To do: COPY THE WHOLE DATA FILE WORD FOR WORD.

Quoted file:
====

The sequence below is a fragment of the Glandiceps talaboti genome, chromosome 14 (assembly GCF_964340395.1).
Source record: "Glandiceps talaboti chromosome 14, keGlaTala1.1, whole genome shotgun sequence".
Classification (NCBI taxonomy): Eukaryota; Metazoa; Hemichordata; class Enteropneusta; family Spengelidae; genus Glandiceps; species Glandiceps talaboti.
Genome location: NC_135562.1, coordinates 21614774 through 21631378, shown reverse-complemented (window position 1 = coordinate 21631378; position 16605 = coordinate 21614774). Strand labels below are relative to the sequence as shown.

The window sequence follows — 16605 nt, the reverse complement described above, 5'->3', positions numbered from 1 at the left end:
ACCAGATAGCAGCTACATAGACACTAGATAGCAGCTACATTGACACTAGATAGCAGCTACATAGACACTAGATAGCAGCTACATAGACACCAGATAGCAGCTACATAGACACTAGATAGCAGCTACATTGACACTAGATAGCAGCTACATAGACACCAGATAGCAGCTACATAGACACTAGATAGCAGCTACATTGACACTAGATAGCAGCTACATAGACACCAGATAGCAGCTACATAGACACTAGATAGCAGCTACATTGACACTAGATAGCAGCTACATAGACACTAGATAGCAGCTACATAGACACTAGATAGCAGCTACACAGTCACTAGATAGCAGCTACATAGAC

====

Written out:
The sequence below is a fragment of the Glandiceps talaboti genome, chromosome 14 (assembly GCF_964340395.1).
Source record: "Glandiceps talaboti chromosome 14, keGlaTala1.1, whole genome shotgun sequence".
Classification (NCBI taxonomy): Eukaryota; Metazoa; Hemichordata; class Enteropneusta; family Spengelidae; genus Glandiceps; species Glandiceps talaboti.
Genome location: NC_135562.1, coordinates 21614774 through 21631378, shown reverse-complemented (window position 1 = coordinate 21631378; position 16605 = coordinate 21614774). Strand labels below are relative to the sequence as shown.

The window sequence follows — 16605 nt, the reverse complement described above, 5'->3', positions numbered from 1 at the left end:
ACCAGATAGCAGCTACATAGACACTAGATAGCAGCTACATTGACACTAGATAGCAGCTACATAGACACTAGATAGCAGCTACATAGACACCAGATAGCAGCTACATAGACACTAGATAGCAGCTACATTGACACTAGATAGCAGCTACATAGACACCAGATAGCAGCTACATAGACACTAGATAGCAGCTACATTGACACTAGATAGCAGCTACATAGACACCAGATAGCAGCTACATAGACACTAGATAGCAGCTACATTGACACTAGATAGCAGCTACATAGACACTAGATAGCAGCTACATAGACACTAGATAGCAGCTACACAGTCACTAGATAGCAGCTACATAGAC